No Two Snowflakes are Alike

Contrary to popular belief, there are some circumstances that can result in matching snow flakes. The size and shape of a snowflake mostly relies on the temperatures at which it freezes. Larger, more complex snowflakes that form at lower temperatures will vary in design. It is incredibly rare that you'd find two large snowflakes that look exactly alike, as their molecules will have frozen in a sudden and unique pattern.

However, there have been instances of smaller flakes formed at higher temperatures that appear indistinguishable, even under a microscope. They tend to be significantly less complex and generally form in the same basic shape.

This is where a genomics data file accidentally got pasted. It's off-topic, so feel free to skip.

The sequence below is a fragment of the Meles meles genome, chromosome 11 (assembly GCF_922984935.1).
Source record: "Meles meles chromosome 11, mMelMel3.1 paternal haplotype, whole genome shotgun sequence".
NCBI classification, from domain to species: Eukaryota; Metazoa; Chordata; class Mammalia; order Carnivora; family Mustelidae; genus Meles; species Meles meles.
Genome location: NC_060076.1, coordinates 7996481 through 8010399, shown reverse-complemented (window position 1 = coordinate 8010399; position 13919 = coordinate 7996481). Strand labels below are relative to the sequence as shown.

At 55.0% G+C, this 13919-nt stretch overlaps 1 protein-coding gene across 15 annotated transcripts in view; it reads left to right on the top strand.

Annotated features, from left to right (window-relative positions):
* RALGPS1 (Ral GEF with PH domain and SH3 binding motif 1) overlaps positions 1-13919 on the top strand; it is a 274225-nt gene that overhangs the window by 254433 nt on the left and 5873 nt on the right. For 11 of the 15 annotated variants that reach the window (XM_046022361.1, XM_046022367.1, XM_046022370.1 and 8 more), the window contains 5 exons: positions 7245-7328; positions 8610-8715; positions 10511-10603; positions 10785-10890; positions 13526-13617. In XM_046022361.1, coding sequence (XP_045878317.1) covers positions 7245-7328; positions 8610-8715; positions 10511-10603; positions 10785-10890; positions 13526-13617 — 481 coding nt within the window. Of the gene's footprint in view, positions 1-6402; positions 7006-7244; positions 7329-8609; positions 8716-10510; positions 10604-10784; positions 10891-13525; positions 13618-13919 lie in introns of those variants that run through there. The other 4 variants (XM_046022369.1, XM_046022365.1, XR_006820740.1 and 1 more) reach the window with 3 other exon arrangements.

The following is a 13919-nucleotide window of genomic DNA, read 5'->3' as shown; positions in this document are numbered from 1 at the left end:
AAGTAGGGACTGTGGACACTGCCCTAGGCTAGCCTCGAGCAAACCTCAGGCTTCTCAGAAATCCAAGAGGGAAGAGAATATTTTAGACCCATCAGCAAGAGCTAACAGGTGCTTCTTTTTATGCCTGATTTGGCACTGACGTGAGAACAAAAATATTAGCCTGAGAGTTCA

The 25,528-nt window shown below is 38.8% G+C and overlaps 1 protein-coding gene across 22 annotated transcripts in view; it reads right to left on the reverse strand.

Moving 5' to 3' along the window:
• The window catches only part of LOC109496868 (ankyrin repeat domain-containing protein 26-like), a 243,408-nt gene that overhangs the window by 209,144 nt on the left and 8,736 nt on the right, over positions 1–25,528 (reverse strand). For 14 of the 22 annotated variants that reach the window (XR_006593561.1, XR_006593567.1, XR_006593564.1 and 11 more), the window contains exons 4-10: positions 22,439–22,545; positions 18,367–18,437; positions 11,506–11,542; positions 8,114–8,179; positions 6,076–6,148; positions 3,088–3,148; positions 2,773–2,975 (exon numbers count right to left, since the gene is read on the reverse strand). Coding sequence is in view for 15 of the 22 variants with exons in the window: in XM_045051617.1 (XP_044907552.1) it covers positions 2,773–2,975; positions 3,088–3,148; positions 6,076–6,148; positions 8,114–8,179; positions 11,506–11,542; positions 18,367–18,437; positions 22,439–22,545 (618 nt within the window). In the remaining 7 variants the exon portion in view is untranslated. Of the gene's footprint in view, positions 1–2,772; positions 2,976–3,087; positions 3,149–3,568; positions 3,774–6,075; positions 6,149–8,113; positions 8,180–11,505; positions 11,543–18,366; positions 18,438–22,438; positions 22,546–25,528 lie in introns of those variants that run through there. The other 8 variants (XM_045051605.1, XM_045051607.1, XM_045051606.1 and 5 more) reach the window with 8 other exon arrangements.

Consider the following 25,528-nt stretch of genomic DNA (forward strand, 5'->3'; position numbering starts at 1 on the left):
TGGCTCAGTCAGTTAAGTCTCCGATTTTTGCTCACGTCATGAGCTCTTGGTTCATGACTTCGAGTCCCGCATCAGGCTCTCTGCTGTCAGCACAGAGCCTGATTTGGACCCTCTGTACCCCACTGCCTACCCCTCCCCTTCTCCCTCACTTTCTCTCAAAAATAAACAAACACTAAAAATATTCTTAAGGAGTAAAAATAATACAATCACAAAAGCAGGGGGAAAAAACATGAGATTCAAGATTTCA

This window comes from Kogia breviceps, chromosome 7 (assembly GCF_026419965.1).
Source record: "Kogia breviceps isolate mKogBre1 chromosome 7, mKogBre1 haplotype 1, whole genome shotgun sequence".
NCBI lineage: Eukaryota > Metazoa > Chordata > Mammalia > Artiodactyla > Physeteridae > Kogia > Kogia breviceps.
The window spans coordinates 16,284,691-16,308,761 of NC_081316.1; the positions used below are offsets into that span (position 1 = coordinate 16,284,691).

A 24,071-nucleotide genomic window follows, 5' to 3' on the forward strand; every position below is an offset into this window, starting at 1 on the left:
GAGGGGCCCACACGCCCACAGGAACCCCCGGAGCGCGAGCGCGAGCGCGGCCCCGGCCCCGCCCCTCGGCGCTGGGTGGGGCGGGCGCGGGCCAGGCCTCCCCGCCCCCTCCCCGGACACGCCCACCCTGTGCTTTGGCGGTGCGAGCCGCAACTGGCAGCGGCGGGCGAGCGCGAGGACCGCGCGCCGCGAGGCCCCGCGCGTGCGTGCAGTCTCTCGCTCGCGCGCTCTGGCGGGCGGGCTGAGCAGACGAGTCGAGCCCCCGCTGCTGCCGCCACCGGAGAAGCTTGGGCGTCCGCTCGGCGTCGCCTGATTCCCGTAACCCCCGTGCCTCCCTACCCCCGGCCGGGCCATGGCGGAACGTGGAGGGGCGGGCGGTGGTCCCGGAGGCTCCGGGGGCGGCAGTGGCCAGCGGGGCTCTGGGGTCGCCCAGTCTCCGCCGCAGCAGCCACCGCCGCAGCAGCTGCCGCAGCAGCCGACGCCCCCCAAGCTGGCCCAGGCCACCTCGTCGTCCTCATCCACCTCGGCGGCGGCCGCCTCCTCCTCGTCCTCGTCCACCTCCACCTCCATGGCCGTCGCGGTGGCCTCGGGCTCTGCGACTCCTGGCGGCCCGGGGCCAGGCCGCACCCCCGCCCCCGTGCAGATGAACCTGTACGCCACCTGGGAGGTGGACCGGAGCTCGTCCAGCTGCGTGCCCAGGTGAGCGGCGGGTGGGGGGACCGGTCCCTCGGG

More Weather Glossary

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This Day In Weather History

Newbury, VT (1843)
12 inches of snow.

East Coast, USA (1878)
"Gale of '78;" hurricane center over Richmond, VA. Washington, DC. barometer reading of 28.78"/975 mb. Cape May had winds of 84 mph from the SE. Highest tide ever for the Delaware River. Winds 100 mph at Wilmington, DE. Severe damage in Philadelphia.

Off British Columbia Coast (1918)
The Princess Sophia struck a coastal reef in severe storm and sank. All 343 aboard drowned.